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Why We Need the Post Office to Close the Racial Wealth Gap

A blue United States Postal Service (USPS) collection box as seen on the street.
Roughly 50 percent of Black families do not have access to affordable financial services. The post office can close that gap.
A blue United States Postal Service (USPS) collection box as seen on the street.
Rakim Brooks,
Senior Campaign Strategist & Systemic Equality Campaign Manager,
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March 18, 2021

Across America, banks are disappearing, leaving behind their most vulnerable customers, many of whom are Black and low-income. Since 2013, more than 11,000 additional bank branches have shuttered. And the trend is only accelerating. Some analysts expect as many as 20,000 additional branch closures in the immediate aftermath of the COVID pandemic. Branches in majority-Black areas, in particular, were roughly 50 percent more likely to close than those in the rest of America. As a result, 63 percent of majority-Black census tracts do not have an active bank branch; 17 percent of Black Americans are unbanked; and 30 percent of Black Americans are underbanked.

With bank branches closing at an accelerating rate, we can expect the number of unbanked Americans to grow, particularly Black Americans, as well as the fees they pay. Black consumers, like low income consumers generally, are prime candidates to be exploited by the payday loan industry. “The average unbanked family with an annual income of around $25,000 will spend about $2,400 per year, almost 10 percent of its income, on financial transactions,” writes Mehrsa Baradaran in How the Other Half Banks. “This is more than these families spend on food.” Over the course of a 30-year working career, being unbanked can cost the median Black family more than $86,000 in fees, representing twice their annual income.

But America is not without recourse. We believe postal banking provides a cure to what ails our most vulnerable communities. According to the Postal Service’s Office of the Inspector General, the 2006 Postal Accountability and Enhancement Act authorizes the agency to expand beyond money orders to other affordable services, including payroll check cashing, domestic money transfers, and bill payment. This is not a new or radical idea. A Pew survey from 2014 found that 81 percent of people who placed money orders stated that they would cash their checks at the Post Office; 79 percent would pay their bills; 71 percent would access small dollar loans; and 59 percent would utilize a reloadable prepaid card.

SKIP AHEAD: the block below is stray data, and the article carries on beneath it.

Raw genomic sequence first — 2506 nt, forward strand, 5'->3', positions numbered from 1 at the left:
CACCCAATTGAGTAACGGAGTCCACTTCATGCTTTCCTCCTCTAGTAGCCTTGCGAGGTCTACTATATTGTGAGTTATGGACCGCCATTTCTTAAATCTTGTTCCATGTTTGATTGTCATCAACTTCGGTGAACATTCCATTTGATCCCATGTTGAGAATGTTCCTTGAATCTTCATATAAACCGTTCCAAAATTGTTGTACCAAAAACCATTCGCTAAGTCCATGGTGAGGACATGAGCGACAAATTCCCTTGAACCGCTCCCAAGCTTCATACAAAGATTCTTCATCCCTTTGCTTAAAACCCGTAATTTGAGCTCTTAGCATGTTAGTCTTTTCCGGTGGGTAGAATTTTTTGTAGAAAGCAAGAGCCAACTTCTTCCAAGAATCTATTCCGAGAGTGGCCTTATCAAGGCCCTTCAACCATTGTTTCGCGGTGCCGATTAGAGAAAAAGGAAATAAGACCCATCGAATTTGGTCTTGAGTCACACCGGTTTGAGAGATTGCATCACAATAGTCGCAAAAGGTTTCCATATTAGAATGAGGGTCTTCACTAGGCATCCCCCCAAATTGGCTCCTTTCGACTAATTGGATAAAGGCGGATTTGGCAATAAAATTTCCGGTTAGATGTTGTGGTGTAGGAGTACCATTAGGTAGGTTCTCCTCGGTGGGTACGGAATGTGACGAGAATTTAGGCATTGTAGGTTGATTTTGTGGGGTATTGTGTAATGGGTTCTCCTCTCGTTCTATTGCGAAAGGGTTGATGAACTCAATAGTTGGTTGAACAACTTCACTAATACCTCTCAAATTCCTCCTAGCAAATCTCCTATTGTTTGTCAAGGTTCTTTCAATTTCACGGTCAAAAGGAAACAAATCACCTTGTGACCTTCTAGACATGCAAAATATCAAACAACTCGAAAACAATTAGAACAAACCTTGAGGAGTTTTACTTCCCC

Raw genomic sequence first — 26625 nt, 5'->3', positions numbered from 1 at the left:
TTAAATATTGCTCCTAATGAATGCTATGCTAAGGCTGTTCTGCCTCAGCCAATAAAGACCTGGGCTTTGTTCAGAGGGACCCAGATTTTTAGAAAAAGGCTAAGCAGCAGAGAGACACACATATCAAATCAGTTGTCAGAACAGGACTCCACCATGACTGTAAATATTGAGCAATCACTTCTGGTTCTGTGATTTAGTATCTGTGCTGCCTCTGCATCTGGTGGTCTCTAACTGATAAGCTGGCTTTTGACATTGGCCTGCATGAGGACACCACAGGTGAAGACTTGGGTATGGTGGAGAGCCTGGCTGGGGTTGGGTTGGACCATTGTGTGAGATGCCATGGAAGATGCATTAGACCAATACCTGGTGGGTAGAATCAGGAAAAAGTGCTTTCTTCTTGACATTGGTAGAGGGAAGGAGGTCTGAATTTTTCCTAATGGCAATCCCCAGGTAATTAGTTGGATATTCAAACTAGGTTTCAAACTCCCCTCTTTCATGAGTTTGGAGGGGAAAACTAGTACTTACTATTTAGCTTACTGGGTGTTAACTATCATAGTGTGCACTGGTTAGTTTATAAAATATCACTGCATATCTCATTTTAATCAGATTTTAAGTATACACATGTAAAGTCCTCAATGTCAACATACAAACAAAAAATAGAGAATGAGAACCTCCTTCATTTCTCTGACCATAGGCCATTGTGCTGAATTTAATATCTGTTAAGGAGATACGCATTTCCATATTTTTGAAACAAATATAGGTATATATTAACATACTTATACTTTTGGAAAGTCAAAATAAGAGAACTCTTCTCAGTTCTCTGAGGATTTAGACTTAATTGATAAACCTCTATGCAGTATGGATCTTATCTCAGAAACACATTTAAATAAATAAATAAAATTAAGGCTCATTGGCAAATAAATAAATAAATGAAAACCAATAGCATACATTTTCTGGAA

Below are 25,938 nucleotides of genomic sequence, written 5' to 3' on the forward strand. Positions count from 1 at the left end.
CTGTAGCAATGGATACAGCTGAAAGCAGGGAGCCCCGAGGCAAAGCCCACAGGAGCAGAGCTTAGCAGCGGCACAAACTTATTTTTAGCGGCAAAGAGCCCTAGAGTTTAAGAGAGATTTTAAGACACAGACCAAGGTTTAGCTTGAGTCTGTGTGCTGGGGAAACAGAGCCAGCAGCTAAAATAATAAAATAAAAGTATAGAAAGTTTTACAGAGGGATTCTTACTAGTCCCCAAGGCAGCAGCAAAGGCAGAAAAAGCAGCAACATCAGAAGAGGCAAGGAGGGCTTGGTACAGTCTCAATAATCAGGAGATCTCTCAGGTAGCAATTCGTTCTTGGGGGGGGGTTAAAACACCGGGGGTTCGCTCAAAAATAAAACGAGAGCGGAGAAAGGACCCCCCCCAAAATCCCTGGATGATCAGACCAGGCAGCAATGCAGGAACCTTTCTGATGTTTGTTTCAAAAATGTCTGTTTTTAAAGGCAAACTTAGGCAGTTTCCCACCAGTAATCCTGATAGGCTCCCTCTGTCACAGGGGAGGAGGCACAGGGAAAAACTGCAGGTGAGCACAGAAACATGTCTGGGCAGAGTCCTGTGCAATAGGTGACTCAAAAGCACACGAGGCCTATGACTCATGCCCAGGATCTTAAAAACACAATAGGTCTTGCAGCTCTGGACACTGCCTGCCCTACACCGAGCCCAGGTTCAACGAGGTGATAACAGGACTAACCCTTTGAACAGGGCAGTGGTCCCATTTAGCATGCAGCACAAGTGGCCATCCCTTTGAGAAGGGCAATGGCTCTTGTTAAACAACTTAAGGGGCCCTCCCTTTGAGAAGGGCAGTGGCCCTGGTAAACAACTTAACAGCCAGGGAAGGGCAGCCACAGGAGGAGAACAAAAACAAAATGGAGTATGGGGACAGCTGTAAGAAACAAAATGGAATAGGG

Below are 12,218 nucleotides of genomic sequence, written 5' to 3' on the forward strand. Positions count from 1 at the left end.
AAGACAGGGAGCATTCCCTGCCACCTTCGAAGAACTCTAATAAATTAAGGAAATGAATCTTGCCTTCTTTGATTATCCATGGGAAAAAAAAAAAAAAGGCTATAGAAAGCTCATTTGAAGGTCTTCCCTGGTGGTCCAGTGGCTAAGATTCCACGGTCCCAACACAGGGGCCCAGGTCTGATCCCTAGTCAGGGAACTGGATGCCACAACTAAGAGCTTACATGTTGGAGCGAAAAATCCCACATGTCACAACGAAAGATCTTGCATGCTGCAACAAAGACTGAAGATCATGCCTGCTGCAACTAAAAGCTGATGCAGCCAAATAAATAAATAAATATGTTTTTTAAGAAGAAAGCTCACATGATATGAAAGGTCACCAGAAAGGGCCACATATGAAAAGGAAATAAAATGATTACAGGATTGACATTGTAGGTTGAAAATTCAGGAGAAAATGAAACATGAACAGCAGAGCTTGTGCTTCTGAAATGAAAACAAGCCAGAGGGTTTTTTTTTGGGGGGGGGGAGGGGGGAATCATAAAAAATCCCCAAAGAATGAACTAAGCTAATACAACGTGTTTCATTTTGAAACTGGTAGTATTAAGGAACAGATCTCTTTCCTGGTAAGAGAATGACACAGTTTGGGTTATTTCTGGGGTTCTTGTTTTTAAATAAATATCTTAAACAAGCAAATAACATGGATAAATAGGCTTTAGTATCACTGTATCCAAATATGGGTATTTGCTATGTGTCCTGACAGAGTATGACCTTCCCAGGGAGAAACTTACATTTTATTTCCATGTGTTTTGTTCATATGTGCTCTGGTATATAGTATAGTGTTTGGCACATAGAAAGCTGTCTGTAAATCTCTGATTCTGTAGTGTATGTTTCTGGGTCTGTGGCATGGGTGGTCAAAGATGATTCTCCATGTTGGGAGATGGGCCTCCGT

There is a post office in every zip code in America, including the 59 percent of zip codes that currently lack a bank branch. A substantial number of the un- and under-banked rely on their local post office for money orders, which are offered at a low cost. The Post Office is prepared to meet the unbanked where they already are.

If this sounds far-fetched, consider that postal banking actually existed in the U.S. for the majority of the 20th century. Established in 1911, the Post Office offered a total savings cap at $2,500 (about $44,000 today). At its height, the Post Office held roughly 10 percent of all commercial banking. Postal banking ended in the late 1960s, largely because the American economy was expanding and the civil rights movement signaled greater inclusivity. However, the end of postal banking only led to further economic exclusion, especially for poor, rural, and BIPOC communities. Prior to the mid-1970s, check-cashing was a fringe institution that existed in only a few urban areas. But throughout the 1980s, check-cashing and payday lenders rapidly expanded across the country, growing into a $100 billion industry concentrated in counties with higher-than-average poverty rates, lower incomes, and relatively large populations of non-U.S. citizens and single parents.

And they did not come to save the poor. The average payday loan is $375 and requires an average of $500 to $600 in interest and fees. If the payday loan is insufficient, the borrower may have to rely on collateral. According to Baradaran, if they use a car as collateral, on average, they will pay $2,142 in interest on a $951 title loan. If they must resort to a pawn shop, they’ll likely receive about 20 to 30 percent of the value of the item. All of this usually happens after they have been denied for mainstream credit from a bank or other “more reputable” lender.

If that was too many numbers to follow, just watch John Oliver’s explainer on payday lending.

We expect these trends to continue as banks continue to disappear. Already, there are more payday lender storefronts and alternative financial service businesses in America than Starbucks or McDonalds. They are overwhelmingly located in banking deserts and minority neighborhoods where systemic racism has left concentrated poverty and negative wealth.

The Post Office has the largest retail footprint in the world, so it is primed to provide a solution to this growing crisis. Those essential financial services would cut into the market share of the payday lending industry and save American families, particularly Black families, thousands of dollars. That is why the ACLU is fighting for postal banking. In 2020, the Postal Service demonstrated its capacity to support free and fair elections at scale. In 2021, it should be allowed to demonstrate its capacity to help the most vulnerable communities make ends meet at a fair and affordable price.

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